Continuing an Equestrian Legacy › Community Bulletin Board › General Discussion › Greenspace Management — managing weeds, improving habitat › Reply To: Greenspace Management — managing weeds, improving habitat
Set out your lawn chair and enjoy being with your equines as they graze on belly high grasses and weeds at the Stable. At our fourth Wine and Weeds Walk our guest speaker was Kelly Brook Smith, Barn 24, who is managing attorney for Northern NM and Pecos Adjudication Bureaus, Office of the State Engineer. Kelly’s presentation focused on “Water Rights in NM: Why Should I Care?”
Conservation of water is part of everyday life at Eldorado. Residents consume an average of only 69 gallons per capita per day (GPCD), all drawn from our local aquifer. Total withdrawals in NM, from ground and surface waters, totaled 3,114,255 acre feet in 2015. To provide perspective, Kelly quized us on how many gallons are in one acre foot of water: 325, 851 gallons. That’s a lot of one gallon water jugs!
Through maps, charts and stories, Kelly continued, presenting numerous topics, including the extent of severe to exceptional drought in NM (on a scale of 0-4, NM is D2-D4); identifying which NM counties are dependent on surface and/or ground water; the Colorado River diversion, from its tributary San Juan River, into the Rio Grande, via its tributary Rio ChamaRiver; and how water is used in NM.
Under water rights in the West, all beneficial uses are equal. In NM, water is used for public water supply, 9.12%; self-supplied domestic, 0.90%; irrigated agriculture, 76.3%; livestock, 1.16%; commercial 1.85%; industrial 0.28%; mining 1.36%; power 1.62%; and evaporation from reservoirs, 7.42% (2015 numbers). Occassionally, beneficial use becomes exploitation, such as a case that Kelly has worked on, where a public ground water supply was being sold for commercial use, creating a public water deficit, with no apparent alternative source for fulfilling public demand for water.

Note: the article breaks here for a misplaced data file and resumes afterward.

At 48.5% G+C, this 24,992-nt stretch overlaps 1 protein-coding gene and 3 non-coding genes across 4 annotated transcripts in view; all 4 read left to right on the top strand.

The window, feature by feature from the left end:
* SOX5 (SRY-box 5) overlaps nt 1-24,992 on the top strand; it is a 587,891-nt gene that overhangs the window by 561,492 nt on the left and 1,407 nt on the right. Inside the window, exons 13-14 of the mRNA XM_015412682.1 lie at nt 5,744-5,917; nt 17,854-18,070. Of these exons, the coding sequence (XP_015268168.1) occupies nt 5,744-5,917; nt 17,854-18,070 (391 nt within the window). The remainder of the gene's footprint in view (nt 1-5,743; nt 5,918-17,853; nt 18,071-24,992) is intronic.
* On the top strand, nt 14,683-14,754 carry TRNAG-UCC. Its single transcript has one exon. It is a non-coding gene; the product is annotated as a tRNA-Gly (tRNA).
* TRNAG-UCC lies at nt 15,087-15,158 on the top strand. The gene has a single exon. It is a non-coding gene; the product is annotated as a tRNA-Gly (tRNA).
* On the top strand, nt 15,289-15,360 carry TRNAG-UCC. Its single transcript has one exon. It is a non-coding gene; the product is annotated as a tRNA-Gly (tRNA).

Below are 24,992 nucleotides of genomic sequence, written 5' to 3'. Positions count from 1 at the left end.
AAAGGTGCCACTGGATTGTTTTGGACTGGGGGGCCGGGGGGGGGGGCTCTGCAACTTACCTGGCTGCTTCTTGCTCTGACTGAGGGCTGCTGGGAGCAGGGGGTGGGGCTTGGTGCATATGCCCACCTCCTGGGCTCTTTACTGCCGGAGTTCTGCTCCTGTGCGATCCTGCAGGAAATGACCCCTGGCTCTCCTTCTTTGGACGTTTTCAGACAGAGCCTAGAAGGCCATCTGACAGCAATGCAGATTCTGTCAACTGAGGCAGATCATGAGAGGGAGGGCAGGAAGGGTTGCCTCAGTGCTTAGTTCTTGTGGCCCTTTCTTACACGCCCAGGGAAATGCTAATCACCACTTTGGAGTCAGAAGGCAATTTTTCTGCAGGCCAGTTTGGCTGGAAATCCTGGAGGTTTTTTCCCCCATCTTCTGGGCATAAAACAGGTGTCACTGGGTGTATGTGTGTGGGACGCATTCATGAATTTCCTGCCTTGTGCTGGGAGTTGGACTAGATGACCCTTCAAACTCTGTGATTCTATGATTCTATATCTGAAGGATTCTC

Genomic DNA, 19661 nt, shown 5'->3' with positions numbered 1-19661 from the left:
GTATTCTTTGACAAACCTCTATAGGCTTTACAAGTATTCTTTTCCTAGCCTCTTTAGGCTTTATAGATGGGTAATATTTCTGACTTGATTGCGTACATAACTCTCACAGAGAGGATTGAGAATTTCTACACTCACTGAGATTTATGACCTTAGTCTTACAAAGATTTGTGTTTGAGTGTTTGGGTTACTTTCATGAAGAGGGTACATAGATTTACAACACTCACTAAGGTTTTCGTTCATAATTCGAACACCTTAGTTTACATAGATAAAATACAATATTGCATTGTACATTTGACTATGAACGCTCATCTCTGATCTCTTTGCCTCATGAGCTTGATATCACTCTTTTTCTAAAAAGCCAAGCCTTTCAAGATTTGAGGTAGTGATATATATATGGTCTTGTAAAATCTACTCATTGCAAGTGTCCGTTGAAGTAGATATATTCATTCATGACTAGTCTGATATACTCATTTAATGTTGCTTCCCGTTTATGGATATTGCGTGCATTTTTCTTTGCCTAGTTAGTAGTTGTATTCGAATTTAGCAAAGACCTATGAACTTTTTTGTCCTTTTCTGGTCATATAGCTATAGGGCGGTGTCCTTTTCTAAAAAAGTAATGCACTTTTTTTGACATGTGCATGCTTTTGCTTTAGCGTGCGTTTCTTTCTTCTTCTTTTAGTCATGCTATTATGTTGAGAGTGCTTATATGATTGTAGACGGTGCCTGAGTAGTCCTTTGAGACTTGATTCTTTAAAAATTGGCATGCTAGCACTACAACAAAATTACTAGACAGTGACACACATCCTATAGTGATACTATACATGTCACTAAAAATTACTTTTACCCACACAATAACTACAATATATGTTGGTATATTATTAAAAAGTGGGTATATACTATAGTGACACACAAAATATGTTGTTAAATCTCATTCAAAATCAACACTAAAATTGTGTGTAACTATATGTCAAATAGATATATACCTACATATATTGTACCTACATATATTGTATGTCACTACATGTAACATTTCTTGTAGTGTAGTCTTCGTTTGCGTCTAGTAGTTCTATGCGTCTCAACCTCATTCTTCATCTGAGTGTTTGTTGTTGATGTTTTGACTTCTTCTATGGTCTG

In our water region–the Rio Grande River Basin–equitable apportionment of water has been subject to international, federal, and interstate negotiation and litigation. Federal agencies have built many NM reservoirs, authorizing its first, Elephant Butte Reservoir in 1905, to help fulfill the 1906 Mexican Treaty. NM annual flow obligations to Texas and Mexico are set by flow at the Otowi gauge (near Otowi bridge). Deliveries are measured at a gauge below the Elephant Butte Reservoir dam. This reservoir reached a record low this year, becoming only 3% full. Currently NM has a 43 billion gallon defiict to downstream users under the 1939 Rio Grande Compact. Texas is pursuing litigation over water deliveries from NM in the U.S. Supreme Court.
Thank you, Kelly, for being a front line defender of water rights in NM. Many of our hay growers in NM, CO, and AZ continue to be impacted by this extended drought, experiencing water shortages for irrigation. Monsoon rains this summer have provided some relief, including boosting the amount of water available for Compact delivery.
I also thank Liz Mathews for creating the promotional flier; Amelia Adair for providing refreshments, emailing the flier to our members, and providing general encouragement; and Kelly Brook Smith for being our master laminator of fliers. Many thanks also extend to Kelly’s family for their support: her spouse Jason Smith and their daughters Brooke and Kate.